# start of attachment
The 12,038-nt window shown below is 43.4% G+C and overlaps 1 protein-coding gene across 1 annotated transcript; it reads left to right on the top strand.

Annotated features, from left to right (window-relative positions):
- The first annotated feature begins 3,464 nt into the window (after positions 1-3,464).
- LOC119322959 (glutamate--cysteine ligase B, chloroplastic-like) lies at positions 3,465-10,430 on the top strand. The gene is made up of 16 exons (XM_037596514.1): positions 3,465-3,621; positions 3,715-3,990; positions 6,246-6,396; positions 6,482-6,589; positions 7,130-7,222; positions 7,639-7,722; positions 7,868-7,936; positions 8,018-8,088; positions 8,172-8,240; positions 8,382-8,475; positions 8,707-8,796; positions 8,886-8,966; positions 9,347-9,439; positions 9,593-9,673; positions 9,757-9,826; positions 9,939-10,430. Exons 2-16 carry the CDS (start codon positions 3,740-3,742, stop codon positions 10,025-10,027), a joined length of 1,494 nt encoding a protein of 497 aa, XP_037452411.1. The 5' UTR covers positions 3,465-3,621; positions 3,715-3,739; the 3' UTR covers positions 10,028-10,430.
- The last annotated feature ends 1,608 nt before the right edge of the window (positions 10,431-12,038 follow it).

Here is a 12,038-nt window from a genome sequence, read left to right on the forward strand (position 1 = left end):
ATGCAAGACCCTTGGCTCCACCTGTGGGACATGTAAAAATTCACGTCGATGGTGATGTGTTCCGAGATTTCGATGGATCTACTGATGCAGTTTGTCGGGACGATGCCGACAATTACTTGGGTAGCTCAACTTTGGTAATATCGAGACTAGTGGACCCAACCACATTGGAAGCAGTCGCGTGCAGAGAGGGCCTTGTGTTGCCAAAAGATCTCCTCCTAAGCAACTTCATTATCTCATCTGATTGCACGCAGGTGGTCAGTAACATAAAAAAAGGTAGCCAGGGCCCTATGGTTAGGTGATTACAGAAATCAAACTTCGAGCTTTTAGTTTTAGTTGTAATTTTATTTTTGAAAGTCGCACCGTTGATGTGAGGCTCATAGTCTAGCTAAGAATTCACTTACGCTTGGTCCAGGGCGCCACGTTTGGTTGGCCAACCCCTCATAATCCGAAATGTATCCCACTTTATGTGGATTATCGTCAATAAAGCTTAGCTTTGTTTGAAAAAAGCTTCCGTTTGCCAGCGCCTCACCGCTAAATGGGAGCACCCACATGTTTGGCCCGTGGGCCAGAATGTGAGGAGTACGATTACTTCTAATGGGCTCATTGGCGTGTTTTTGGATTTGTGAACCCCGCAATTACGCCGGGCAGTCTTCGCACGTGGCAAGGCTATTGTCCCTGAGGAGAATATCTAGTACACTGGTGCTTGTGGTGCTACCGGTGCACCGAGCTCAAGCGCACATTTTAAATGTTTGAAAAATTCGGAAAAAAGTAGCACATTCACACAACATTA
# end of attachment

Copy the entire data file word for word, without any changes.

The 12,038-nt window shown below is 43.4% G+C and overlaps 1 protein-coding gene across 1 annotated transcript; it reads left to right on the top strand.

Annotated features, from left to right (window-relative positions):
- The first annotated feature begins 3,464 nt into the window (after positions 1-3,464).
- LOC119322959 (glutamate--cysteine ligase B, chloroplastic-like) lies at positions 3,465-10,430 on the top strand. The gene is made up of 16 exons (XM_037596514.1): positions 3,465-3,621; positions 3,715-3,990; positions 6,246-6,396; positions 6,482-6,589; positions 7,130-7,222; positions 7,639-7,722; positions 7,868-7,936; positions 8,018-8,088; positions 8,172-8,240; positions 8,382-8,475; positions 8,707-8,796; positions 8,886-8,966; positions 9,347-9,439; positions 9,593-9,673; positions 9,757-9,826; positions 9,939-10,430. Exons 2-16 carry the CDS (start codon positions 3,740-3,742, stop codon positions 10,025-10,027), a joined length of 1,494 nt encoding a protein of 497 aa, XP_037452411.1. The 5' UTR covers positions 3,465-3,621; positions 3,715-3,739; the 3' UTR covers positions 10,028-10,430.
- The last annotated feature ends 1,608 nt before the right edge of the window (positions 10,431-12,038 follow it).

Here is a 12,038-nt window from a genome sequence, read left to right on the forward strand (position 1 = left end):
ATGCAAGACCCTTGGCTCCACCTGTGGGACATGTAAAAATTCACGTCGATGGTGATGTGTTCCGAGATTTCGATGGATCTACTGATGCAGTTTGTCGGGACGATGCCGACAATTACTTGGGTAGCTCAACTTTGGTAATATCGAGACTAGTGGACCCAACCACATTGGAAGCAGTCGCGTGCAGAGAGGGCCTTGTGTTGCCAAAAGATCTCCTCCTAAGCAACTTCATTATCTCATCTGATTGCACGCAGGTGGTCAGTAACATAAAAAAAGGTAGCCAGGGCCCTATGGTTAGGTGATTACAGAAATCAAACTTCGAGCTTTTAGTTTTAGTTGTAATTTTATTTTTGAAAGTCGCACCGTTGATGTGAGGCTCATAGTCTAGCTAAGAATTCACTTACGCTTGGTCCAGGGCGCCACGTTTGGTTGGCCAACCCCTCATAATCCGAAATGTATCCCACTTTATGTGGATTATCGTCAATAAAGCTTAGCTTTGTTTGAAAAAAGCTTCCGTTTGCCAGCGCCTCACCGCTAAATGGGAGCACCCACATGTTTGGCCCGTGGGCCAGAATGTGAGGAGTACGATTACTTCTAATGGGCTCATTGGCGTGTTTTTGGATTTGTGAACCCCGCAATTACGCCGGGCAGTCTTCGCACGTGGCAAGGCTATTGTCCCTGAGGAGAATATCTAGTACACTGGTGCTTGTGGTGCTACCGGTGCACCGAGCTCAAGCGCACATTTTAAATGTTTGAAAAATTCGGAAAAAAGTAGCACATTCACACAACATTA